Next up we should discuss communicating with people face to face. That tends to happen in real life, too. You need to make a good first impression when meeting someone new. When speaking with someone in person, do your best to look them in the eye. I know for some people it’s hard to do, but it’ll get easier the more you do it. Use a firm grip when you’re shaking someone’s hand. There’s nothing worse than limp hand. So gross. And stand up, for Pete’s sake. When they are speaking, listen. Don’t listen to interrupt and respond. Listen to hear what they’re saying. This actually goes for every time a person is speaking to you. When you’re with someone, a nice thing to do is to ask them questions about themselves. It’s not all about you. No one wants to sit there and listen to you talking non-stop. Trust me.
Now that you’ve practiced speaking to a real human in real life, the obvious next step is to speak in public. Yes, in front of a group of real humans. This is going to take a lot of practice for some people. Some people just have a natural ability to speak in public. Those people must be wizards. It’s just not normal. But we’re learning.
Step one, and I think the most important, for speaking in public would have to be knowing something. Please educate yourself on the subject. And then maybe learn a bit more, just to be safe. Practice what you know until you’re confident on the subject matter and what you want to say.
Hooray! You’ve survived your speech, now what? I’m sure you’ll be surrounded by many adoring fans. If you don’t know them, you can introduce yourself. It’s true. Look ‘em in the eye and say, “Hi, I’m Gloria Grown-up, it’s nice to meet you”.
What happens if you have two people that you know, but they don’t know each other? Don’t panic! Introduce them. There’s no stopping you now. They say that you’re supposed to speak to the “more important” person first. So, you’d have to say, “More Important Person, I’d like you to meet Other Person. Other Person, this is More Important Person”. But, that sounds so archaic. Maybe just pick the person you know the best or have known the longest and do it that way.
Now get out there and be a good grown-up!!
Moving? Visit EvoAZ.com for current and upcoming homes for sale, perks for sellers, local info and more.
We all work hard to find the one. The person who completes us, then what? We live happily ever after in a blissful state of union of course. This is what we’ve learned from fairy tales and Hollywood. I hate to burst your bubble but life can be messy and even great relationships have challenges at different times.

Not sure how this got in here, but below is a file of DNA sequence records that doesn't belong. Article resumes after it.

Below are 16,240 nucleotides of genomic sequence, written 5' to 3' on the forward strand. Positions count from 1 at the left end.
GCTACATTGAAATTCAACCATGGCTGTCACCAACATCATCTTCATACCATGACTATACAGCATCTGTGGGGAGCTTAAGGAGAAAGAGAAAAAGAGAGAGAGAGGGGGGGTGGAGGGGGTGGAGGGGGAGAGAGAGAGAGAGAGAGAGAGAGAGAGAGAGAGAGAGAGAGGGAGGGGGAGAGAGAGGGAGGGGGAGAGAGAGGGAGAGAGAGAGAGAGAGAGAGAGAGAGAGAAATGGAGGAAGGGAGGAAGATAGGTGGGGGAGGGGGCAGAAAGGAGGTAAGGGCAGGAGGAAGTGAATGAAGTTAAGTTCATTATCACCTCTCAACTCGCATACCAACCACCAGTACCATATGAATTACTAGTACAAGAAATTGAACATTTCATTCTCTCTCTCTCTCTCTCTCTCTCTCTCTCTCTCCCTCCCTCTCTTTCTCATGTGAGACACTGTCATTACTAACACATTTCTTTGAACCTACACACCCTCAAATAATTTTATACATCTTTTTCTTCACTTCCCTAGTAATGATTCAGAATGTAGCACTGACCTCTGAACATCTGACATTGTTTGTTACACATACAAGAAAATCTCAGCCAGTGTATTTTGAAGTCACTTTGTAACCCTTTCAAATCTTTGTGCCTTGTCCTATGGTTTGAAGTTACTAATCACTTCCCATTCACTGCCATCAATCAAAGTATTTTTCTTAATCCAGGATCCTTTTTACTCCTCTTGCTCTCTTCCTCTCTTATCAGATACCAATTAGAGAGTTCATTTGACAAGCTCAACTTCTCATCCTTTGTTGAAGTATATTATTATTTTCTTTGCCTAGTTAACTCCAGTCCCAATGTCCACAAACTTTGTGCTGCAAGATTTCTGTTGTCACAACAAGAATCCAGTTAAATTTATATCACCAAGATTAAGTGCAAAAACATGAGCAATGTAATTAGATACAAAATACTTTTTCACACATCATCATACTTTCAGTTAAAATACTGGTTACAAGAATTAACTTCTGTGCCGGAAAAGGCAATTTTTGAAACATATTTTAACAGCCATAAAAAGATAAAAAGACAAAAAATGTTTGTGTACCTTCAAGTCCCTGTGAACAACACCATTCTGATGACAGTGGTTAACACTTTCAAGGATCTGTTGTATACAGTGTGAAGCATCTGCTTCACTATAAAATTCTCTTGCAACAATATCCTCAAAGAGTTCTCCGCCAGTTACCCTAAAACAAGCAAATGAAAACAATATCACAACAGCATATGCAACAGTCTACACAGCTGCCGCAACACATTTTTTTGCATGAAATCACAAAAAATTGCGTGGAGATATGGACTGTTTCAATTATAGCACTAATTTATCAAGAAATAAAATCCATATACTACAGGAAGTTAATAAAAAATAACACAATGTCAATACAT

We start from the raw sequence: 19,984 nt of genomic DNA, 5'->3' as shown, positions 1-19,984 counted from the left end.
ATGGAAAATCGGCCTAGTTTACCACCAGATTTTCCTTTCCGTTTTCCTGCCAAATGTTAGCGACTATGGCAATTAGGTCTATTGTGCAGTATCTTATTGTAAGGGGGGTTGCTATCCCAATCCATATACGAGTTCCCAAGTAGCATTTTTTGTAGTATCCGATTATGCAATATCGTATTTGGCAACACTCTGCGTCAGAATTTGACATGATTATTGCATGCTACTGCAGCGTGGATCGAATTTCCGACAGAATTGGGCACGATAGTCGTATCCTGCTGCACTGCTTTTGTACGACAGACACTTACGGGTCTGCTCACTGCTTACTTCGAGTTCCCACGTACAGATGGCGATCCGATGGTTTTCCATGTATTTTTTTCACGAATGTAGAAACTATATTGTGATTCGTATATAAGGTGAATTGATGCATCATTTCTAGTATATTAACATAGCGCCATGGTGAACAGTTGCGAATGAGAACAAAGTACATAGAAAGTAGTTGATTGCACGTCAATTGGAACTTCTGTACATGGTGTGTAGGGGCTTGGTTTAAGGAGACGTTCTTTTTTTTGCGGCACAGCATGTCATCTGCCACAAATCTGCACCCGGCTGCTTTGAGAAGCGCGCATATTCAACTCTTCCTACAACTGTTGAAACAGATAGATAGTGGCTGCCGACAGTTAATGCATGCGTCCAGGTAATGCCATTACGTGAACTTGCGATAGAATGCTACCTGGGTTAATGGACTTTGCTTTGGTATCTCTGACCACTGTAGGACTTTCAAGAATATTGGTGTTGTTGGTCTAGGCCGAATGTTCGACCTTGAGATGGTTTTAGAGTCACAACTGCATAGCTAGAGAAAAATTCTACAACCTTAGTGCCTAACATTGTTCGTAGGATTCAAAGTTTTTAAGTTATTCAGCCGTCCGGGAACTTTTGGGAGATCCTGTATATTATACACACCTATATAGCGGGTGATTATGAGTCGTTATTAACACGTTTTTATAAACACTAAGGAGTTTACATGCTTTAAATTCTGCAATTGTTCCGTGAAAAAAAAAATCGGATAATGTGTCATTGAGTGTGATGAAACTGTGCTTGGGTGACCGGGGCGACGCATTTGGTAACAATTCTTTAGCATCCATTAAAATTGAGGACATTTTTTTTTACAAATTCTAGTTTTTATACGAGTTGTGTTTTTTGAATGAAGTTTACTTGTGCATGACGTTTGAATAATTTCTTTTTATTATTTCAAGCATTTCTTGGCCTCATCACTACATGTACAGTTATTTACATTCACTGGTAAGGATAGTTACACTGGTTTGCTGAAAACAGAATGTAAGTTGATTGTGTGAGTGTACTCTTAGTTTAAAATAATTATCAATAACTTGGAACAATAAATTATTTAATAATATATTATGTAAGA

Whether you’re married or in a long-term relationship how do you ensure your love endures a lifetime? We have some tips that are essential to maintaining an amazing healthy relationship that stands the test of time.
Get to know yourself. The Japanese say you have three faces. The first face, you show to the world. The second face, you show to your close friends, and your family. The third face, you never show anyone. It is the truest reflection of who you are. How can someone else know you if don’t know yourself. We love personality tests and some of our favorites are below with links to FREE tests.
Enneagram Test has nine different personality types to help you understand yourself better and encourage personal growth.
16 Personalities is based upon Myers-Briggs with 16 personality profiles that provide a description of who you are and why you do things the way you do.
Get to know your partner. We mean really get to know your partner. Their authentic true self. We highly encourage you both to take the personality tests together and compare results. This makes a great date night too.
Another resource for connection is Intuitive Development. We’ve taken every class at Intuitive Development and there are two classes we highly recommend. The first is Understanding Emotional Patterns to learn how to manage conflict resolution by identifying your emotions. The other is Defining Bottom Lines with an emphasis on how communication is the cornerstone of all successful relationships. You will also identify your bottom lines and determine the most important elements for you in relationship. Identifying these things for yourself will provide clarity and more stability in your partnership.
What’s your love language? Have you taken the free assessment for The Five Love Languages? This is based on the book by Gary Chapman. The 5 love languages are Words of Affirmation, Acts of Service, Gifts, Physical Touch and Quality Time. Most people enjoy many of these in relationship but we all have a primary love language that fills up the emotional bank account. We are all usually very good at demonstrating our own love language. For example my love language is Words of Affirmation so I’m usually good at writing love notes, text messages or verbally telling Marty how much he means to me. Marty’s primary love language is Acts of Service. So he is always doing things for me like getting me coffee in the morning or calling me on his way home to see if I need anything. While I love the things he does for me and he appreciates my generous words of how amazing he is, we both long for love to be expressed to us in our Love Language. With this awareness we are both able to reciprocate in our partner’s primary love language. This enhances our relationship immensely.